Born in 1883. Had a gig in Edward S. Curtis' studio. One of the first women photographers to shoot a nude self-portrait. Published male nudes (of her husband) that caused controversy. Had her first solo show in 1914. Co-founded Group f/64 with Edward Weston and Ansel Adams. Her professional career in magazine photography ended her marriage. In the 1940s, she was one of the first pioneers of street photography. The Smithsonian bought her photos. She received a Guggenheim grant. She had a retrospective at the Metropolitan Museum of Art in New York.
Imogen Cunningham is the best female photographer you've probably never heard of. Curated without clutter and with a sharp eye by Celina Lunsford, “Seen and Unseen: Photographs by Imogen Cunningham” at Bowers Museum features work from the beginning of Cunningham's career all the way to some of her last, with several of her best images included.
Her first self-portrait on display is a nude from 1906: she's young, lying in grass, facing away from the camera, looking to a thicket behind her, a wondrous white figure in an otherwise shady, fecund setting. The next shot of her is 15 years later, Self-Portrait With Camera. She's clothed, wearing a beret and round glasses, looking for all the world like a French librarian, camera in front of her, self-assurance in her eyes, the confidence continuing to photographs of her family and friends. Birdcage and Shadows is a dreamy photo of her son reaching out to a crushed, broken birdcage. We never see him in the flesh, just his shadow, the remains of the avian prison sitting on a table before us. The image is evocative, suggesting a trapped soul reaching out to its fragile, mangled past.
A year later, she's capturing the soft-focus intimacy of Edward and Margrethe 4. Photographer Weston and his paramour are pictured in an embrace, his cheek resting on her hair, her hands on her shoulders, bent at the wrist, as if adjusting her blouse. He's not looking at her, and her head is turned away from him; light streams in from the window at their left, adding a mournful glow to their downhearted features.
Her foray into botanical photography feels derivative of the work of her fellow artists, despite their beauty and technical perfection. The close-ups, curves and sensuality are reminiscent of Weston's soothing nudes and erotic vegetables; the sharp whites and blacks of nature settings look like an even chillier Adams. Her most famous shot, Magnolia Blossom, is a close-up of O'Keeffeian petals resembling the soft skin surrounding the fleshy clitoral carpels.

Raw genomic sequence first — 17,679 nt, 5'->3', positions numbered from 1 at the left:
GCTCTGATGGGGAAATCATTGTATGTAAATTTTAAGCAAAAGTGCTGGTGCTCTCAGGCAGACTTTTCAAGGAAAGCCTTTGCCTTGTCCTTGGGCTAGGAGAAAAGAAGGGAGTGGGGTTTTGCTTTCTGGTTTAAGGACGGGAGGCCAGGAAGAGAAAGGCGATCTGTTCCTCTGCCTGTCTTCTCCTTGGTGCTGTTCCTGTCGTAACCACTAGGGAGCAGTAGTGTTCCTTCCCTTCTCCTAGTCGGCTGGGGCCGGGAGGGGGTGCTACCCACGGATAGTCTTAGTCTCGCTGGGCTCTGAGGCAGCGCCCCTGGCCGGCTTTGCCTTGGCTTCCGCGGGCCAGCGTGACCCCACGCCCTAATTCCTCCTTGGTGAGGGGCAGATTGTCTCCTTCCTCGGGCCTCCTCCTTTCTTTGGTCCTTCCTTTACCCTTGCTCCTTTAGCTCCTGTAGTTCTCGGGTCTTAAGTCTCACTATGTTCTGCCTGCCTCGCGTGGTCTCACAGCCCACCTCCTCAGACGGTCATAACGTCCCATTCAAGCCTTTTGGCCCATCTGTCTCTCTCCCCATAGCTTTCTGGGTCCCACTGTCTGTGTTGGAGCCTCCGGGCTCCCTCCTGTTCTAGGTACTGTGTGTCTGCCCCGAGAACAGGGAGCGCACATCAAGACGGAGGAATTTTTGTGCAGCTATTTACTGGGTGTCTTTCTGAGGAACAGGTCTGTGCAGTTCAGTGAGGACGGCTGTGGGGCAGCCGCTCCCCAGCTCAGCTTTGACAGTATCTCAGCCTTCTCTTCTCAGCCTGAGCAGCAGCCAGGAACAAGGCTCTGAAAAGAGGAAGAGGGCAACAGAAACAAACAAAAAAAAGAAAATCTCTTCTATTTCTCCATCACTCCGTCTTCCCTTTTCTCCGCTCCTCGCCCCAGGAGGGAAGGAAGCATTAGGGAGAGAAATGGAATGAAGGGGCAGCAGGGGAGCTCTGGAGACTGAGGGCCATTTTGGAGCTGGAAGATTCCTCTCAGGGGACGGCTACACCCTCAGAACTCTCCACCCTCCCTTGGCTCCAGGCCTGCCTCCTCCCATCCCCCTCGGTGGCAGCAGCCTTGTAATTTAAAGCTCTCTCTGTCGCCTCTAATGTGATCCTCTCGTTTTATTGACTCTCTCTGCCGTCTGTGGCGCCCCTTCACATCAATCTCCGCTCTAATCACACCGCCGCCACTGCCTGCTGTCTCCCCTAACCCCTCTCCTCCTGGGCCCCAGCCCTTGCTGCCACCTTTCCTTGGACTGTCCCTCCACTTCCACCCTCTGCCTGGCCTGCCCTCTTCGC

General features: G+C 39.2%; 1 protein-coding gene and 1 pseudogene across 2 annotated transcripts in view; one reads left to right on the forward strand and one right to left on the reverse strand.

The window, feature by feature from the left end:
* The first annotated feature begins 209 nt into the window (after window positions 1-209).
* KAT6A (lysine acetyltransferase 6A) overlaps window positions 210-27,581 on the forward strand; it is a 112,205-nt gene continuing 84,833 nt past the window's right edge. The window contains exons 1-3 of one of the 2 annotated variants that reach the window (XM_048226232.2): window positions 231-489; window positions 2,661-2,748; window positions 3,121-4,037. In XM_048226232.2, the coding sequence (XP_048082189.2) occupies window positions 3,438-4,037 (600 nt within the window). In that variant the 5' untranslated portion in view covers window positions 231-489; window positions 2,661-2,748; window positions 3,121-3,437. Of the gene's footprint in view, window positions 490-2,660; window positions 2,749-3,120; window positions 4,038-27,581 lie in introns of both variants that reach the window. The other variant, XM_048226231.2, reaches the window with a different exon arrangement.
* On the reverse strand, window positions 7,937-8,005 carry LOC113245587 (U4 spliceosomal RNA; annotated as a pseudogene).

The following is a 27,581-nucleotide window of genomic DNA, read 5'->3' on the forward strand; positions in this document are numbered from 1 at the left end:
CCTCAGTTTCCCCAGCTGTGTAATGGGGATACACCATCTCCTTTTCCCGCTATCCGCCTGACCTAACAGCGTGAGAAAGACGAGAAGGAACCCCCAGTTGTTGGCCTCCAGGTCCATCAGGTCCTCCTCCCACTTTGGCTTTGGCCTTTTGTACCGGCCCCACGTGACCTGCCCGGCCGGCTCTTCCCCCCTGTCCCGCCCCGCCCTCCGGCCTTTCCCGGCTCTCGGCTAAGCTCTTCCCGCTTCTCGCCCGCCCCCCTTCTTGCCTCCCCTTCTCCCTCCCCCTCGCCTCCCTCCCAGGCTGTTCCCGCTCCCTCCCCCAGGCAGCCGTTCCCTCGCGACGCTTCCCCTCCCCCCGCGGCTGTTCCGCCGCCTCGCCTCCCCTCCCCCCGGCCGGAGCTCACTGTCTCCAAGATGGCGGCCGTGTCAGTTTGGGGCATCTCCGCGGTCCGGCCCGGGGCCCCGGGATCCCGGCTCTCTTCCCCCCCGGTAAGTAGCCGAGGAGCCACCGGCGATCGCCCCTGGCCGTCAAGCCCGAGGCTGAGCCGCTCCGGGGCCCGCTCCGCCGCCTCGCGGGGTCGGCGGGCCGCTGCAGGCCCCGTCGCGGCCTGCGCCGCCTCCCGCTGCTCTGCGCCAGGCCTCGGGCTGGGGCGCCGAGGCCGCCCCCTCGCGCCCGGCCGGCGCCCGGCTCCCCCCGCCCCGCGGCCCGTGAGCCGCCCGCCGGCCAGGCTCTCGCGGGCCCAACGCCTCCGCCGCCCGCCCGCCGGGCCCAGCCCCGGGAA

Cunningham's magazine photos of celebrities are work she did for money: straight forward, interested in shadow, but cool, distanced, impersonal, minus any glamour. In contrast, two decades later, she's fully vested in her portrait Stan Smoking, with the subject looking directly at her, eyes penetrating the distance between them, as cigarette smoke streams from his nostrils. The black of his skin and sweater blend into the murky background, with the white of his shirt collar, his eyes and the billowing smoke at his right breaking up the darkness around him.
It's her images focused on artists caught in the act of creation, including herself, and surreal pictures of hands and dolls that really stuns all these years later. In Three Dancers, Mills College, the perfection of the trio is caught mid-air. The woman in front has her head thrown back in artistic ecstasy, her face to the sun, one of her legs disappearing under her skirt so that she's almost a floating torso and arms. The blank slate of the cement wall behind them is marbled with gray, as black shadows encroach on either side. In Blind Sculptor 3, the dark skin of the sculptor's hand, veins prominent under the flesh, is blending the wet clay he's smoothing into his statue's hand, tiny flecks of dried gray on his fingers. Another Arm is a side view of a row of grasping mannequin arms hanging from nails, an actual human arm thrust out from the in-between. Hands of a Hand Surgeon 2 jokingly plays with perception, with the left hand lying on a mirrored surface, doubled, alongside a rubber glove and skeleton's arm. The autobiographical Doll With Head between Legs is just what it says it is, the dilapidated toy in a standing position, missing fingers, crotch and hips cracked and aged, decapitated head at its feet. Taken when Cunningham was in her late 80s, it's an apt symbol for old age, a pictorial of general decline.
The last image of herself in the show is another self-portrait, this time in a storefront window with several mirrored panels. Inside the window are pieces of antique lamps, disassembled. Cunningham is now gray and wrinkled, disappearing into a giant old-lady coat. Trapped in the middle of several glass panes, she's still taking pictures.
“Seen and Unseen: Photographs by Imogen Cunningham” at Bowers Museum, 2002 N. Main St., Santa Ana, (714) 567-3600; www.bowers.org. Open Tues.-Sun., 10 a.m.-4 p.m. Through Feb. 26, 2017. $10-$15; children younger than 12, free.
Dave Barton has written for the OC Weekly for over twenty years, the last eight as their lead art critic. He has interviewed artists from punk rock photographer Edward Colver to monologist Mike Daisey, playwright Joe Penhall to culture jammer Ron English.